12 Feb Joy & Pain
I shattered my wrist a few weeks ago and landed in the emergency room early on a Friday morning.
I arrived at UCLA Hospital in Santa Monica, my right hand bracing my non-dominant left. Tightly. Hoping if I did so, the small broken bones wouldn’t move any further.
As I sat in excruciating pain, blurting expletives under my breath I came up with an acronym for the word I was feeling so intensely.
For a moment, amidst the shooting and the stabbing, I felt peace as my mind focused on positive words that start with P. Then positive words that start with A. . .
Choosing creativity over complaining gave me a momentary break.
The ER doctor sent me home with ibuprofen and told me to get a cast the following Monday.
I would later find out from an orthopedic surgeon friend of ours, I should’ve had surgery that same day.
I’m presently typing this note using voice dictation, with a steel plate and two pins in my wrist.
I celebrated my birthday in and out of a fog of pain meds — and I’d think about the acronym.
Breathe. Accept. What did you learn? How do you plan?
I’d also remember in the blur of it all that my middle name is Joy.
What do you do when you’re on the brink of misery? When you’re wallowing in pain? What have you learned from painful experiences?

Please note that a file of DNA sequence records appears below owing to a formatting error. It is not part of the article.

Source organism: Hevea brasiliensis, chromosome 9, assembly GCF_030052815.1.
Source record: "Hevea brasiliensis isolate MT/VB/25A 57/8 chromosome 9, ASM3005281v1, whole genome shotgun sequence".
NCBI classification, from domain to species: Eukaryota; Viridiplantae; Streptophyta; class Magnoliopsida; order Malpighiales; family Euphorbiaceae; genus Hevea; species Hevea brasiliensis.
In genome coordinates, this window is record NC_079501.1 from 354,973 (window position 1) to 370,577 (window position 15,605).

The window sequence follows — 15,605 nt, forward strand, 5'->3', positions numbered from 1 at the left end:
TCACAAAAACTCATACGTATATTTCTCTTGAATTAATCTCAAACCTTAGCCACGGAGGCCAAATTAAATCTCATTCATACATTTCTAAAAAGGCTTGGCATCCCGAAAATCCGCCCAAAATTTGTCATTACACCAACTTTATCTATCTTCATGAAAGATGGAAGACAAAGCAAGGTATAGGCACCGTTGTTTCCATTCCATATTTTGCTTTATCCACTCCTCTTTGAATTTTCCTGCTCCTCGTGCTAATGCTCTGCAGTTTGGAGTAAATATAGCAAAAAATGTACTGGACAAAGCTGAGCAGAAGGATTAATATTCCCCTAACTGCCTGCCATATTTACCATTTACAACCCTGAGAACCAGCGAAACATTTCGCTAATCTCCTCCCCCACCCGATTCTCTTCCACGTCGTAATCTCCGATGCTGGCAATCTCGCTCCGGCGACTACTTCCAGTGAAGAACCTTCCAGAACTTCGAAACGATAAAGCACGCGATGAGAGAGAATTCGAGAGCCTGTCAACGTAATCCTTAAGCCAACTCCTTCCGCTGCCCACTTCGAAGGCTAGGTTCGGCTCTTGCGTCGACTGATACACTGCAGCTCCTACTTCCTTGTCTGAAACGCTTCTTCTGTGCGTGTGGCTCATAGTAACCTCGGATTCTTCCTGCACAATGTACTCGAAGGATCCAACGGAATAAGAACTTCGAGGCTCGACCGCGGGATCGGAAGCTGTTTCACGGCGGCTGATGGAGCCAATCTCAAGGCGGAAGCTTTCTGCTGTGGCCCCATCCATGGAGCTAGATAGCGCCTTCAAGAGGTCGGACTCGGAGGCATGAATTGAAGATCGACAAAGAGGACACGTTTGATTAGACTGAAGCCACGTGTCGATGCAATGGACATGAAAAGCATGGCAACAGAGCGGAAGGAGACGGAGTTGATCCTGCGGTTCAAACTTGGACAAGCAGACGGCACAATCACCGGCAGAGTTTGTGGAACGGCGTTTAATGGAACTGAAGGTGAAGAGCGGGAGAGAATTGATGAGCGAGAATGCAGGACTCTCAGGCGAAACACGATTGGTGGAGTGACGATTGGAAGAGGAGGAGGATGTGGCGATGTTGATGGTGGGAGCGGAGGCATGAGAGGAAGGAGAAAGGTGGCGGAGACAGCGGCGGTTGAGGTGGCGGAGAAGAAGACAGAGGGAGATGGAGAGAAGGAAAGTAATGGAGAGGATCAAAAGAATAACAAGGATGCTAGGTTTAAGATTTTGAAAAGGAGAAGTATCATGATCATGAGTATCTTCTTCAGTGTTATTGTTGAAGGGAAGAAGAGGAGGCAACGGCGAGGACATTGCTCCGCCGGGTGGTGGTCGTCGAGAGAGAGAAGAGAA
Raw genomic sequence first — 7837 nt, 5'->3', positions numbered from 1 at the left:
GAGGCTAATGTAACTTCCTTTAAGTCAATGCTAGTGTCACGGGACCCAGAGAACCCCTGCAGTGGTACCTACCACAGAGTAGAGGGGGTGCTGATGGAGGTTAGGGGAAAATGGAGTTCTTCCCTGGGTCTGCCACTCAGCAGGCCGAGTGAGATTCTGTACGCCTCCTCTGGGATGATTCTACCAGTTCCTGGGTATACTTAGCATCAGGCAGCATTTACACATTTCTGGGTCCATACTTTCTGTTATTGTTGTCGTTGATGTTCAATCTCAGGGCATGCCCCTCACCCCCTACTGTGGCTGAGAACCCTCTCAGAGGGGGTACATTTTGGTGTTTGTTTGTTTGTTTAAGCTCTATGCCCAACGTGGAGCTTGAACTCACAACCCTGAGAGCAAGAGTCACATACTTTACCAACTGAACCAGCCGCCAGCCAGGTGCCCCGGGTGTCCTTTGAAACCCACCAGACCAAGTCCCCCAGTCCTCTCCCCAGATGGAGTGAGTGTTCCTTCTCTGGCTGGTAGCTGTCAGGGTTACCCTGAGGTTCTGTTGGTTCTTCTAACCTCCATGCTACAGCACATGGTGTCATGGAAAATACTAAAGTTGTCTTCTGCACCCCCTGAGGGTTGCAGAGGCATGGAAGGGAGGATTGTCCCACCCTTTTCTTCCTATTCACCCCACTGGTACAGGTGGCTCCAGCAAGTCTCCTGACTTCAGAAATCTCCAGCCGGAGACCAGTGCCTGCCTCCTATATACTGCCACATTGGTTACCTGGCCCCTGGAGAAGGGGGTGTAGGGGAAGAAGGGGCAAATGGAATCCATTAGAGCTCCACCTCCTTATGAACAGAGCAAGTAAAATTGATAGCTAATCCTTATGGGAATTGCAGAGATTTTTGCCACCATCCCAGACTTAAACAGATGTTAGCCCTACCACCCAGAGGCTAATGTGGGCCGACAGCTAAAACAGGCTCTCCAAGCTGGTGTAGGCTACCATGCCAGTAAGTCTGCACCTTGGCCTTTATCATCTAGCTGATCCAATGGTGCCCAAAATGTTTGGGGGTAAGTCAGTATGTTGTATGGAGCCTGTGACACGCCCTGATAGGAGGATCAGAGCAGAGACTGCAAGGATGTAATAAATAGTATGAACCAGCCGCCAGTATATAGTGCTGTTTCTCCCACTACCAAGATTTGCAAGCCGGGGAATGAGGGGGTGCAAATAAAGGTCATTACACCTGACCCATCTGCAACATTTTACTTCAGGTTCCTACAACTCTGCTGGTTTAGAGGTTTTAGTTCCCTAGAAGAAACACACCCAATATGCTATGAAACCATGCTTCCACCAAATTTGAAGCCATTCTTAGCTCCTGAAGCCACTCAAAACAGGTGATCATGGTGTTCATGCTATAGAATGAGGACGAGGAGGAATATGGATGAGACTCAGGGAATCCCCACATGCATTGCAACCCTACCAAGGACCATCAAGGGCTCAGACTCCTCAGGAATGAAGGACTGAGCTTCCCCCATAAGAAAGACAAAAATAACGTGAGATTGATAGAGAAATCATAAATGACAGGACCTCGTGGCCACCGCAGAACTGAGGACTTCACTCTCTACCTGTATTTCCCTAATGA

Happy Chinese New Year! Gong xi fa cai!
May 2021 bring an exciting blend of health, wealth, and joy to you and yours!
P.S. Money Tip: Don’t sweep or vacuum the house on Chinese New Year’s Day! Doing so will sweep out all the good fortune that’s coming your way!
Don’t let the noise of others’ opinions drown out your own inner voice. Have the courage to follow your own heart and intuition.
In this free webinar, I want to share some powerful concepts and ideas about love with you and answer all your questions!
February 13, 2021, at 01:00 pm to 02:00 pm.
Nyla Conaway, 19, remembers being “called out” for changing her profile picture on Instagram in solidarity for … something.
She can’t quite remember what for, only that an older student she didn’t know told her it was a scam.
Intelligence is usually seen as the ability to think and learn, but in a rapidly changing world, there’s another set of cognitive skills that might matter more: the ability to rethink and unlearn.